December 3, 2009 11:08:00 AM
Tim Pratt -
One of the most prominent civil rights activists in Oktibbeha County history is donating her personal papers to Mississippi State University.
Material being provided by Dorothy Bishop, whose work in the community began at age 17, will be housed in the special collections department of the university''s Mitchell Memorial Library.
The Bishop Collection will feature everything from documents related to voter registration and National Association for the Advancement of Colored People member solicitation to fundraising and program planning.
Bishop this week recalled the 1960s fondly. Back then, she and her mother drove all over Starkville, knocked on doors and tried to register African-Americans to vote.
"We went all over this town," Bishop said. "I bet we knocked on the door of every house in this town in the ''60s. That''s all we did. We''d have a van and take a load of people (to register), then we''d take them home and go get another load."
Bishop went on to serve for 12 years as youth adviser for the county''s Youth NAACP chapter before becoming the local civil rights organization''s first woman president in 1993. For playing an active advocacy role in the community on a number of issues, she earned several NAACP honors, including the 1994 Fannie Lou Hamer Award.
In recent years, Bishop has pushed the Oktibbeha County Board of Supervisors to construct a civil rights monument in town. She also protested the all-white jury in the October capital murder trial of Bobby Batiste, who is black.
Bishop''s papers join those of other African-American Mississippians at Mitchell Memorial Library, including Myrna Colley-Lee, Dr. Douglas Conner, Katherine Esters, Quincy Hilliard, Dr. Richard Holmes, Rosie Jackson, Ella Bardwell Ward, and Robert and Sadye Weir.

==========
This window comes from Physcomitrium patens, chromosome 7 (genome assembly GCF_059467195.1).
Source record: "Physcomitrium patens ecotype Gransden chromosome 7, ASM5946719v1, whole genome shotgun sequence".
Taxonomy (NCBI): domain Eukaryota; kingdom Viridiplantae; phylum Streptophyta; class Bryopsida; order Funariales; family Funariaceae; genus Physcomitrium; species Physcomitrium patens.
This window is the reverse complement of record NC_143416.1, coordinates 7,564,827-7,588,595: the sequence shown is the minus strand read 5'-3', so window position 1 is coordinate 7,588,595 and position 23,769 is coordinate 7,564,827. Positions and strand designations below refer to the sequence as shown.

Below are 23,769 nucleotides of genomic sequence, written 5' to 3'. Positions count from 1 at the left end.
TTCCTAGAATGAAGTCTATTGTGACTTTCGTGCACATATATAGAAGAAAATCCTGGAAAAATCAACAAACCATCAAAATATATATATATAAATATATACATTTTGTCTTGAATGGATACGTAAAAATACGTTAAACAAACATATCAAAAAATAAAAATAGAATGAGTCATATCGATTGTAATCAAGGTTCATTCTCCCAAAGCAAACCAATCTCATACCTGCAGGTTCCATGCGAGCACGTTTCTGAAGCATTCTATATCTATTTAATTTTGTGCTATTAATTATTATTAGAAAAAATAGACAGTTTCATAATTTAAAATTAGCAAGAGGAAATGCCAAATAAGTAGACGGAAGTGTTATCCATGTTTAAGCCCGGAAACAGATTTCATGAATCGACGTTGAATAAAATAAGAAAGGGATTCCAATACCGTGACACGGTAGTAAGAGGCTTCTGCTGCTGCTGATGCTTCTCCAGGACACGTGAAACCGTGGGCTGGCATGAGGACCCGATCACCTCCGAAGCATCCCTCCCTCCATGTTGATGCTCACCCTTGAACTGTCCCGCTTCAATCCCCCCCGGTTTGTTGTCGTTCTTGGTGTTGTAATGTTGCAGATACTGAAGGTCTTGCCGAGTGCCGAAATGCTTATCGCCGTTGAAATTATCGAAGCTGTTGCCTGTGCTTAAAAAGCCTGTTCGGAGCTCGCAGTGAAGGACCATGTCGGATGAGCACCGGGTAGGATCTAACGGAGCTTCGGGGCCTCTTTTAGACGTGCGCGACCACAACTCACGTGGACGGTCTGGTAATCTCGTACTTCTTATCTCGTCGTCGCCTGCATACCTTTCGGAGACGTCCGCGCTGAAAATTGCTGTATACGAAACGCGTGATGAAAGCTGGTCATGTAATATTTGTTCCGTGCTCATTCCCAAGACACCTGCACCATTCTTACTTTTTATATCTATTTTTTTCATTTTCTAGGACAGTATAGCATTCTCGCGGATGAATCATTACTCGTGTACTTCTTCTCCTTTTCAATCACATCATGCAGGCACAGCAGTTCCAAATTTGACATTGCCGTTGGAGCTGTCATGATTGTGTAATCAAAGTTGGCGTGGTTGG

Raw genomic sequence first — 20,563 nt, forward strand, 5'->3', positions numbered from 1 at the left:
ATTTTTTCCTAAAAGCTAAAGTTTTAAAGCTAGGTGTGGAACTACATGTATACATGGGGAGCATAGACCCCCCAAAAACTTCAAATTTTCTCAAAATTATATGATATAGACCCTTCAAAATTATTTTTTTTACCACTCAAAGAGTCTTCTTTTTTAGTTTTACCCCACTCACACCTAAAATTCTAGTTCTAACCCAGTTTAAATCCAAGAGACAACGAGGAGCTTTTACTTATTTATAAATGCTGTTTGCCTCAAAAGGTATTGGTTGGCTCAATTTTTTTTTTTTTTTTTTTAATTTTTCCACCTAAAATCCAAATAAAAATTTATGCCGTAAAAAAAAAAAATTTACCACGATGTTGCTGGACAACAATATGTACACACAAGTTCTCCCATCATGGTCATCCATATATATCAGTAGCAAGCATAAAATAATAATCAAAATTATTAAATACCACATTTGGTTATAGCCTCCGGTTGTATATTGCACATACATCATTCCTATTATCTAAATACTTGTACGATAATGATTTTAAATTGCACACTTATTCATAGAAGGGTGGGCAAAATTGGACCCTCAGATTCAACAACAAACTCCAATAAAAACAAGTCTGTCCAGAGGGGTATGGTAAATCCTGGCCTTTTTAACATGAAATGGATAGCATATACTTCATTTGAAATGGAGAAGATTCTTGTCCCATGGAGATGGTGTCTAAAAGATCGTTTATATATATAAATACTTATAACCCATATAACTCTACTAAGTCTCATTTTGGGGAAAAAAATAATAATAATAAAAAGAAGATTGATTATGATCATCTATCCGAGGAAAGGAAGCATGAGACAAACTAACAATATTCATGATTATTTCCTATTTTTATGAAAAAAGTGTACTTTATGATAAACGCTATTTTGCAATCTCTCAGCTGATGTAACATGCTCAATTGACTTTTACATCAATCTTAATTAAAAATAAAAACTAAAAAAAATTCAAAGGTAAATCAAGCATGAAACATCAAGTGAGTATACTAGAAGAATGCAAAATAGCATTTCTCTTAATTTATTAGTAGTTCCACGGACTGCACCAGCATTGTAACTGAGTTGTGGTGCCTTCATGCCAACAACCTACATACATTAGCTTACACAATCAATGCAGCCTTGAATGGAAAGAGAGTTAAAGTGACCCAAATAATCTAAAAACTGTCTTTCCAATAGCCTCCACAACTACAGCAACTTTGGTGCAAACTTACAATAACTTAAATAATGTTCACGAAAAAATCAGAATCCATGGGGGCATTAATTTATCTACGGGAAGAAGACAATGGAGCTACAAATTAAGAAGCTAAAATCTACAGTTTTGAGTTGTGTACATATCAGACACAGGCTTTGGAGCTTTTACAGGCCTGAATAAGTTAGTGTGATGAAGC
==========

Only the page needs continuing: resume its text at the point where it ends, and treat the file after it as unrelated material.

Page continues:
It adds to a growing body of personal and professional material that documents the post-Civil War lives of African-Americans and their contributions, said Mattie Sink, manuscripts coordinator for special collections.
"This donation will boost a collection that has great value to any student of the Mississippi civil rights movement," Sink said, adding that Bishop''s contributions give personal insights into the modern history of the 462-square-mile county formed in 1833 and recognized for much of the 20th century as a dairy farming center.
Sink said a library committee "has worked diligently over the last few years to acquire additional collections of African Americans, focusing in particular on persons from Northeast Mississippi."
"The library''s materials related to Starkville and Oktibbeha County have particular depth, with more than 100 separate collections, including the recently acquired Todd A. Herring Collection documenting the antebellum slave period," she added.
For more information about donating personal or organizational papers to Mitchell Memorial Library, contact Sink at 662-325-3848 or [email protected] edu.